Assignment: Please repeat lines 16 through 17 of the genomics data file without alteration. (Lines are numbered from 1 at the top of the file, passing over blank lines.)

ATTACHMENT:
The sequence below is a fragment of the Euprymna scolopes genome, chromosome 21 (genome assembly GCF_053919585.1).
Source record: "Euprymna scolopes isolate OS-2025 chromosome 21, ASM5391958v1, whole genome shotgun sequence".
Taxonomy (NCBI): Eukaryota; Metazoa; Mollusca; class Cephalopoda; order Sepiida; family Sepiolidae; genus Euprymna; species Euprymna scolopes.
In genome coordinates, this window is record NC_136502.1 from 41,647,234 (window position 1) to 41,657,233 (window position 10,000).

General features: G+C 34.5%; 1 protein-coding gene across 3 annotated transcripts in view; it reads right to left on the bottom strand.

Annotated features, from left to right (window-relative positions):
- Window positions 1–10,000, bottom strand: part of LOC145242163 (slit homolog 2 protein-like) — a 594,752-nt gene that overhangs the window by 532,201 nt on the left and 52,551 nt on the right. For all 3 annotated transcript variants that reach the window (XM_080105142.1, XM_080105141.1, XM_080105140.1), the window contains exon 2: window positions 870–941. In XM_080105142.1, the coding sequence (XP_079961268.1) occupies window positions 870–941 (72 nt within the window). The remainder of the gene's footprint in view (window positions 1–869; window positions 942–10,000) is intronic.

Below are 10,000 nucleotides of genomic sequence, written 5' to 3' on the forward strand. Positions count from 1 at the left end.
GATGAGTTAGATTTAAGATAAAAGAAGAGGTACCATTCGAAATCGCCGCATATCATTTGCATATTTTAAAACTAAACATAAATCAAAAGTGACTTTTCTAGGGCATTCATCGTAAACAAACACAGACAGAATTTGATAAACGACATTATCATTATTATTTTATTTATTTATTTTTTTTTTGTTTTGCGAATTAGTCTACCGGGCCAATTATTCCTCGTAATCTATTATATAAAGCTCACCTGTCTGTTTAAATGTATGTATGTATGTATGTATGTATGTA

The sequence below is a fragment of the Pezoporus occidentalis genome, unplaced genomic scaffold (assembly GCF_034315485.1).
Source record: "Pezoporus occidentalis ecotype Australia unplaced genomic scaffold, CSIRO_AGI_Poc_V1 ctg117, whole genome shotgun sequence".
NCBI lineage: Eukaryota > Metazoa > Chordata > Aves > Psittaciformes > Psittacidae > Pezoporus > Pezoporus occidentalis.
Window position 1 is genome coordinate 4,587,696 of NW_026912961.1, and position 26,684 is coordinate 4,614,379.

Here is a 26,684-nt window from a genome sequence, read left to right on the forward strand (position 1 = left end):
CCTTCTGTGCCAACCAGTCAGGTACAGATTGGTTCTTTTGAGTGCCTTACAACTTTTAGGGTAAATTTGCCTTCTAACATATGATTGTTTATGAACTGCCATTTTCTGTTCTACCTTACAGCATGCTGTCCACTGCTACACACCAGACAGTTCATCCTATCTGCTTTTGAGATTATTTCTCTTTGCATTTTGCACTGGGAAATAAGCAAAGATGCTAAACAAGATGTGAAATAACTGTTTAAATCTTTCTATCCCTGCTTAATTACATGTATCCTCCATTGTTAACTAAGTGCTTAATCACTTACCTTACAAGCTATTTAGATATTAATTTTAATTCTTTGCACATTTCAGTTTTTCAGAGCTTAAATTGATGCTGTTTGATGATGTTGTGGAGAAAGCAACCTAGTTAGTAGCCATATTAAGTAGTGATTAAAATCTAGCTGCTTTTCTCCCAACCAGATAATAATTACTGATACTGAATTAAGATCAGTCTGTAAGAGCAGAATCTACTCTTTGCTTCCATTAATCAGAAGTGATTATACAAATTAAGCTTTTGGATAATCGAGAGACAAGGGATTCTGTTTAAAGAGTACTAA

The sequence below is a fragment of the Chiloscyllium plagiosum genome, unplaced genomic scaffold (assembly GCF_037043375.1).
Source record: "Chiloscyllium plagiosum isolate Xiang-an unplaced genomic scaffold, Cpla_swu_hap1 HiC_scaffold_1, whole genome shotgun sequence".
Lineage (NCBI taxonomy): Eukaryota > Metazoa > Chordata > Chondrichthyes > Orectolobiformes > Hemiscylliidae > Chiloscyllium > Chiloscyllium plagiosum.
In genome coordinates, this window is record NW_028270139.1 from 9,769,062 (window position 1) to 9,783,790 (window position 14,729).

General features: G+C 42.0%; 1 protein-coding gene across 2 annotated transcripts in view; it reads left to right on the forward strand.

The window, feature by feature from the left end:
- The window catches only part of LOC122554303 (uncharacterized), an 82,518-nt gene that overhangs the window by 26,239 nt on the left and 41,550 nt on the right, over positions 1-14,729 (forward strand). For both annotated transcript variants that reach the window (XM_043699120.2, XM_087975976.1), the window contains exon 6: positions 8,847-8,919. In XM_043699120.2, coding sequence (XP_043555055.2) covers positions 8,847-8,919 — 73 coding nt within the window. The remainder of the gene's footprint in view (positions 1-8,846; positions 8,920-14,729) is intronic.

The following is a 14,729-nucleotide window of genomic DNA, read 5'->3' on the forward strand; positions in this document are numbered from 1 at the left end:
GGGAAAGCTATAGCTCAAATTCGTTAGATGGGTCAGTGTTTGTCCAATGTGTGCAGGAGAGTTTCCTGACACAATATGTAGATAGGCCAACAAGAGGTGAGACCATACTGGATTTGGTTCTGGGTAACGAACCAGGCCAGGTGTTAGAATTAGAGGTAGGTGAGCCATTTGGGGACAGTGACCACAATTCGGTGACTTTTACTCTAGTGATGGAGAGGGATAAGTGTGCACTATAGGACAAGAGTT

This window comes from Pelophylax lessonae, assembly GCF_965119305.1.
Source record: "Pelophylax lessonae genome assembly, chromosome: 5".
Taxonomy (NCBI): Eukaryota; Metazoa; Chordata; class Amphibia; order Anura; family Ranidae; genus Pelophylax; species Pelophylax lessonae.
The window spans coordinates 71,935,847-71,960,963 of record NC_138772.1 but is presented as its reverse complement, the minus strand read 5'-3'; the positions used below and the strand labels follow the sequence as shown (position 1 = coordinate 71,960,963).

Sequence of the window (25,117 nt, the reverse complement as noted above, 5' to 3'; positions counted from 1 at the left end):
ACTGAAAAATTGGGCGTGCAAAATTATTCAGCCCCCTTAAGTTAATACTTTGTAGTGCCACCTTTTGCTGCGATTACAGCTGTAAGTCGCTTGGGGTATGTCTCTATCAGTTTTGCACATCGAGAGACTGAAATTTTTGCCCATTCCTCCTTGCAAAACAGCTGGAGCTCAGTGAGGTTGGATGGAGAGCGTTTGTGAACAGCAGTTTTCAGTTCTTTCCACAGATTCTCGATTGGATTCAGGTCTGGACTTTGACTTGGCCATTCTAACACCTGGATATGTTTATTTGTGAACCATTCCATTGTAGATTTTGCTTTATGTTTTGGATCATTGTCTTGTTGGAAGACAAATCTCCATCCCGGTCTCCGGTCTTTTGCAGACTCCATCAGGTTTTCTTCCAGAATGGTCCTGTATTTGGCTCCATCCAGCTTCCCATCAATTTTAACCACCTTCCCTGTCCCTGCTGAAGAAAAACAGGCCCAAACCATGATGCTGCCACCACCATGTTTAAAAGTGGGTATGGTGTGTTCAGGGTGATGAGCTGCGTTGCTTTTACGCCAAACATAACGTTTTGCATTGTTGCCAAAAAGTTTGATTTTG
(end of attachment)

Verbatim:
The sequence below is a fragment of the Chiloscyllium plagiosum genome, unplaced genomic scaffold (assembly GCF_037043375.1).
Source record: "Chiloscyllium plagiosum isolate Xiang-an unplaced genomic scaffold, Cpla_swu_hap1 HiC_scaffold_1, whole genome shotgun sequence".